Keith Tanner
Keith Tanner GRM+ Memberand MegaDork
4/22/24 7:00 p.m.
ShawnG said:
GameboyRMH said:
ShawnG said:

"Trades are for the dumb kids, you need to learn 'computers' if you want to get a job"

Learned computers, career-wise I give it 1 star, would not do again.

You absolutely need to be able to use a computer to function in the modern world BUT learning Turbo Pascal has done precisely SFA for me.

Learning to program in any language actually helps with troubleshooting and logical thinking skills. I learned to program in BASIC, which obviously is of no use to me anymore. But the way of thinking about programming and about problems in general sticks around - even if you're trying to figure out a wiring problem on a Dodge minivan.

bbbbRASS
bbbbRASS Reader
4/22/24 8:21 p.m.

In reply to Toyman! :

So true. I keep trying to get people to understand we are teaching students to learn, not to pass a test. That said, it's a skill to know how to pass tests, and it can pay off big time. 
 

I also teach my students basic car care, finance (specifically looking at cost of living in different areas and average earning levels in specific careers of interest), home repairs, and how to generally not be an shiny happy person. Some do better than others in each of those areas. 

Antihero
Antihero GRM+ Memberand PowerDork
4/22/24 8:24 p.m.
GameboyRMH said:
ShawnG said:

"Trades are for the dumb kids, you need to learn 'computers' if you want to get a job"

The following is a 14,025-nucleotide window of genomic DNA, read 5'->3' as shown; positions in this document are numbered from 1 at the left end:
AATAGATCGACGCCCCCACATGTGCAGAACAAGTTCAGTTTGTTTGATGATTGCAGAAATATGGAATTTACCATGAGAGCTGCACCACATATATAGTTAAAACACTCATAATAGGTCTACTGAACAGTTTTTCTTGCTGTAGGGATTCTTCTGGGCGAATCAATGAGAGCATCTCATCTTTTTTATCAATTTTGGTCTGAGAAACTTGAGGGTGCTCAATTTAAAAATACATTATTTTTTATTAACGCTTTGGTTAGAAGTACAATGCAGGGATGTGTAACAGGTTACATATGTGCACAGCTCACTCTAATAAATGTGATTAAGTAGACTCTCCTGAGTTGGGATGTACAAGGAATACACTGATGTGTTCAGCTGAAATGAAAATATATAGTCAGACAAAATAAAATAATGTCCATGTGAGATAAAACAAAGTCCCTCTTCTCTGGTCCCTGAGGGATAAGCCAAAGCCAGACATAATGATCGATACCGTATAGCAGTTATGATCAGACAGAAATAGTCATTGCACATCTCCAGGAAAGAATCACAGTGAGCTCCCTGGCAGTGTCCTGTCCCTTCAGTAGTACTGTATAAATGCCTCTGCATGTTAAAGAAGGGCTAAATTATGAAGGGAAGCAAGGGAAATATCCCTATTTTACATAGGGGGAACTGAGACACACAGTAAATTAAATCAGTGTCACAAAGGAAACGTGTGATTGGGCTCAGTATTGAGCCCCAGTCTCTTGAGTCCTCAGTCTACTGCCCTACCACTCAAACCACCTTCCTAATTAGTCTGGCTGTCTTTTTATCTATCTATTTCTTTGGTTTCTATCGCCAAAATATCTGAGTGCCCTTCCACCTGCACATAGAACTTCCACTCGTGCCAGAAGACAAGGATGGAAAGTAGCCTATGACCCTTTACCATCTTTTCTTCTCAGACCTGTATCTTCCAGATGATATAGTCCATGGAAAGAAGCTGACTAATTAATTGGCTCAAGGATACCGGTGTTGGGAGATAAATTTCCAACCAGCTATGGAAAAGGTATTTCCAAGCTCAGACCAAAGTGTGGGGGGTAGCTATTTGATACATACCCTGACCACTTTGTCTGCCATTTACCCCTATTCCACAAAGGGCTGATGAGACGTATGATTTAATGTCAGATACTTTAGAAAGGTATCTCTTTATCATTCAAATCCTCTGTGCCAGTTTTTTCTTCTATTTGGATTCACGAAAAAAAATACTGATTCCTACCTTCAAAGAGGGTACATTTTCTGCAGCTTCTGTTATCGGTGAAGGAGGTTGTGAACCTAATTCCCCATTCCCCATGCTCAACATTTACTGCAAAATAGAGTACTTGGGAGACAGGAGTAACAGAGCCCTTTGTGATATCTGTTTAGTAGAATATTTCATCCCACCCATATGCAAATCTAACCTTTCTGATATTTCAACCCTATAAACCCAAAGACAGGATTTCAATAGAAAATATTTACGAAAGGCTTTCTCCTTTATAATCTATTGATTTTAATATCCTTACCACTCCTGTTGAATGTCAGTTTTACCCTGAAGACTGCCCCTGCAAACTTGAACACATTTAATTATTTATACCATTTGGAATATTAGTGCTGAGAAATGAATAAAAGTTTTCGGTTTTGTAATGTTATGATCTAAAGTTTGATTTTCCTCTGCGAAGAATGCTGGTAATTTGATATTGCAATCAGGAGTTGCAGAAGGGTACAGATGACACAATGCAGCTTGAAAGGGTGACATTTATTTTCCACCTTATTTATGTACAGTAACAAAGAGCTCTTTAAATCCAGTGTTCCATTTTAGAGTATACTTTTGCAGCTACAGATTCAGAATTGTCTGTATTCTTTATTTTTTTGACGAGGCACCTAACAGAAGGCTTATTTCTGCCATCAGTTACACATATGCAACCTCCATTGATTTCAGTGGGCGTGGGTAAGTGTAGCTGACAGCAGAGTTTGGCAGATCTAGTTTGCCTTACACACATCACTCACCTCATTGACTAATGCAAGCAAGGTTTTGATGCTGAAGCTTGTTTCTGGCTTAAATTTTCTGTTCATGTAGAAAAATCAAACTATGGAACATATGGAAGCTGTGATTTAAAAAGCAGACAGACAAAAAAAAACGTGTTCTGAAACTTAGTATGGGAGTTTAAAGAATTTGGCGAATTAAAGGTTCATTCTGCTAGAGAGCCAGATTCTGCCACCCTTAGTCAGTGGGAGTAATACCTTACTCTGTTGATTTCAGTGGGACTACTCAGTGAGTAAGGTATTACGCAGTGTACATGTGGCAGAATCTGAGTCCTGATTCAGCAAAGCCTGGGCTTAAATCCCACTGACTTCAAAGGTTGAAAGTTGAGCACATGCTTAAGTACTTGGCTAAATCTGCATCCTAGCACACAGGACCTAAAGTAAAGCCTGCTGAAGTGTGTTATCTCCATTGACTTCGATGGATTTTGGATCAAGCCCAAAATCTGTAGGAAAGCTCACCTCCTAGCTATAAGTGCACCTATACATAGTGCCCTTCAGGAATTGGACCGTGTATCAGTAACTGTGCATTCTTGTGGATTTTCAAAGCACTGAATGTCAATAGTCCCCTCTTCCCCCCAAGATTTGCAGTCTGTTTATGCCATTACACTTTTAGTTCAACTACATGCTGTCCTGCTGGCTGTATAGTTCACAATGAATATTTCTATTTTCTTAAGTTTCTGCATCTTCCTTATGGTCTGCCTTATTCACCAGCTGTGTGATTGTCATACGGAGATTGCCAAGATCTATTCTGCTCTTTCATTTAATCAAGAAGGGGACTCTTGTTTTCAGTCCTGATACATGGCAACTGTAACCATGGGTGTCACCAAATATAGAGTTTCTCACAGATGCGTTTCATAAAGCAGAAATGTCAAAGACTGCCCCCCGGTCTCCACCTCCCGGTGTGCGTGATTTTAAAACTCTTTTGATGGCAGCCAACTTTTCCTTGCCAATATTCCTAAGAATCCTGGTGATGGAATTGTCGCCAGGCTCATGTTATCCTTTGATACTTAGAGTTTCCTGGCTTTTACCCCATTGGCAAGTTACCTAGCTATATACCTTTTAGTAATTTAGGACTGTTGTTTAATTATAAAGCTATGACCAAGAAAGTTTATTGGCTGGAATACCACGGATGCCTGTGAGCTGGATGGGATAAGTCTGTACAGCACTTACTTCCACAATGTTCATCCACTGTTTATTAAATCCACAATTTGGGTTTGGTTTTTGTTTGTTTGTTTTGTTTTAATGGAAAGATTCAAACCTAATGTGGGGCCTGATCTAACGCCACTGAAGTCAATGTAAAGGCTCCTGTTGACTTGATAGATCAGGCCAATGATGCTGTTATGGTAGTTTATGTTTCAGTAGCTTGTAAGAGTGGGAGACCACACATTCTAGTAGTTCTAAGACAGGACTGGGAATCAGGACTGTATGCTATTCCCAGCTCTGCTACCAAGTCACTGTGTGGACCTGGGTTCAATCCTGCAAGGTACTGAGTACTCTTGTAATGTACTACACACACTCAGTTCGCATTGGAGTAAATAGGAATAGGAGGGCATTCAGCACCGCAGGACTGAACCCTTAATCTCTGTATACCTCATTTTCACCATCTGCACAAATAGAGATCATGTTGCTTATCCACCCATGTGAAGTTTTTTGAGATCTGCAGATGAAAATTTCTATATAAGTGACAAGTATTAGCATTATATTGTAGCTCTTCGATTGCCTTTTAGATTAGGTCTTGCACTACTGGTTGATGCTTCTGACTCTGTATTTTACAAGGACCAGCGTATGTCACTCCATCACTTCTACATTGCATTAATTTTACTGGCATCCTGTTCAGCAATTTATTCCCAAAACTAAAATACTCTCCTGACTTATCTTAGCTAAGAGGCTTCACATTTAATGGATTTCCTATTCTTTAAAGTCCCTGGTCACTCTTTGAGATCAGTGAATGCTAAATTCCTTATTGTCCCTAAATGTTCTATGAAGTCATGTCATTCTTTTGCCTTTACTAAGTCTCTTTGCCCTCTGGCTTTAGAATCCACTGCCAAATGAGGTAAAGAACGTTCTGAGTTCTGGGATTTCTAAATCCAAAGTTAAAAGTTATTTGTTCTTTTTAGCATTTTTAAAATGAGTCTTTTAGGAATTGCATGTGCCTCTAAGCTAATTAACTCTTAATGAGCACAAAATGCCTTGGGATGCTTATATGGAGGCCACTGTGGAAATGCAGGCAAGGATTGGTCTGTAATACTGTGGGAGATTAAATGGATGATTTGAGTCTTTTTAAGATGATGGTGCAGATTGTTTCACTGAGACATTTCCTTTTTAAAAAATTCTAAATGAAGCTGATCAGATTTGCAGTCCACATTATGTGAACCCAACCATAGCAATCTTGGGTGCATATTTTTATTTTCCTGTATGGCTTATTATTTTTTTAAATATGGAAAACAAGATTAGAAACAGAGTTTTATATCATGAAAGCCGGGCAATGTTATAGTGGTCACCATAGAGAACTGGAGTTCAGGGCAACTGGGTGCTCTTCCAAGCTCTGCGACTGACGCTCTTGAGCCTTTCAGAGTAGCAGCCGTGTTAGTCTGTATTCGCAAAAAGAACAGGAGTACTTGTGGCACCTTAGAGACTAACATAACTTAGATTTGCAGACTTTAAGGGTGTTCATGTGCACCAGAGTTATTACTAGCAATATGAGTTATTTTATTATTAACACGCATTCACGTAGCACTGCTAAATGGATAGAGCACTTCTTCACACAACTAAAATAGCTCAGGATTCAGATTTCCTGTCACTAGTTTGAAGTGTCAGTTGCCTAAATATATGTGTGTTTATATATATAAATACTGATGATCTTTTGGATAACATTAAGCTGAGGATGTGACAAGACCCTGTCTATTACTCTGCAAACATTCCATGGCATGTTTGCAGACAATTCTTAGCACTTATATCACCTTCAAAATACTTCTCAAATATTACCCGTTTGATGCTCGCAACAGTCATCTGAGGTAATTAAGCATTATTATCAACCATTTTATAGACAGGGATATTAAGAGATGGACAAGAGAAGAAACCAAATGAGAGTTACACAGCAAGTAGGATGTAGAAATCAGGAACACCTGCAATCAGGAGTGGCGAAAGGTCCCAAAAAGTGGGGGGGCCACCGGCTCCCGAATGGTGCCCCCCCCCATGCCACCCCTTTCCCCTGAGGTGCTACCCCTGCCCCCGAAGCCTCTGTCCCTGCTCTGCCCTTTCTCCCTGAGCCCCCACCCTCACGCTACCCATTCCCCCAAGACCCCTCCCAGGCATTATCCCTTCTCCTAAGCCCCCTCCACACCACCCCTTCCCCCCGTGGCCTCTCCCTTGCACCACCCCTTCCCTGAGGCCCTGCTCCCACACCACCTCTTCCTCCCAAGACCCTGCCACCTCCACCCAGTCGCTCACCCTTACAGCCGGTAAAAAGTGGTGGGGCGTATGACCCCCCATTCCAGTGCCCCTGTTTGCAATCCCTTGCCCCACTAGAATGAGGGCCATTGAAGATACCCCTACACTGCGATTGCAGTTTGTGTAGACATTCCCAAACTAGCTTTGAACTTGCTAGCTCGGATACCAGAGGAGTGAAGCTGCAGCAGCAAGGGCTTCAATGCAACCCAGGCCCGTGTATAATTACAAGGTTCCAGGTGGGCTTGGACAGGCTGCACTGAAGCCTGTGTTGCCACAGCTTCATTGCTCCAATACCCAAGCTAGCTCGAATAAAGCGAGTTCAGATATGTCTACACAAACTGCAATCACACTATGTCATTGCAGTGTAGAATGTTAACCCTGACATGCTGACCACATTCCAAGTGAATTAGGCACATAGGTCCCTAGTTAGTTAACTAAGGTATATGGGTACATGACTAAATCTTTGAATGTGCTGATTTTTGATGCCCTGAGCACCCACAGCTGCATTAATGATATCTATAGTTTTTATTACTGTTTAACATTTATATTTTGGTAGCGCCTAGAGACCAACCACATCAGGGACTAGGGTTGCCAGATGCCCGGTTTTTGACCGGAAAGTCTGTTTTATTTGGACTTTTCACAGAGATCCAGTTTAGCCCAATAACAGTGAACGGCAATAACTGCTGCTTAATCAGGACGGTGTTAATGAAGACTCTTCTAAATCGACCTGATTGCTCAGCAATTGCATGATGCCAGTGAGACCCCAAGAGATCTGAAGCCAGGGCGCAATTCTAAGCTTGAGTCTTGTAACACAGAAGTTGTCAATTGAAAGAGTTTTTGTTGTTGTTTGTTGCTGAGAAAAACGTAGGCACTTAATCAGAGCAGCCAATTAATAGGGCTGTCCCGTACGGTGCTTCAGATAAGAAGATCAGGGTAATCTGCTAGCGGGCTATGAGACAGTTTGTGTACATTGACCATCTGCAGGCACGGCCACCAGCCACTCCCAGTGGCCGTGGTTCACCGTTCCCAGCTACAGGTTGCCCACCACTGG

Learned computers, career-wise I give it 1 star, would not do again.

Meanwhile trades are currently at 8 percent of workers to job openings.

 

Learn to build things people and tell your kids, SVRex, Toyman and I ( among the many others ) can't do everything no matter how much money you throw at us.

ShawnG
ShawnG MegaDork
4/22/24 8:41 p.m.

In reply to Keith Tanner :

Never thought about it like that.

Fueled by Caffeine
Fueled by Caffeine MegaDork
4/22/24 9:01 p.m.
Duke said:

Schooling is less valuable without experience.

Experience is less valuable without schooling.

Both are less valuable without a brain that can absorb and generalize them for application to new situations or issues.

 

Need to buy you a beer. 
 

 

03Panther
03Panther PowerDork
4/22/24 11:39 p.m.

I've actually been told, by peers and bosses, when they thought i was being a know it all "those engineers spent a lot of money to get their degrees. I'm sure they know more about it than you do". I usually don't last long on that job afterwards.  
Sometimes i get to fix it the right way first. Sometimes I don't. 

ddavidv
ddavidv UltimaDork
4/23/24 7:10 a.m.

Guidance counselor at my high school, circa 1983:  "You are too smart and have too much potential to go to Vo-Tech".

I did not go to college. I don't like or learn stuff that way. I work in a field requiring automotive knowledge, even though I am not hands-on. I have to educate all the college grads above me why things work the way they do. I'm lucky to have found my niche my own way.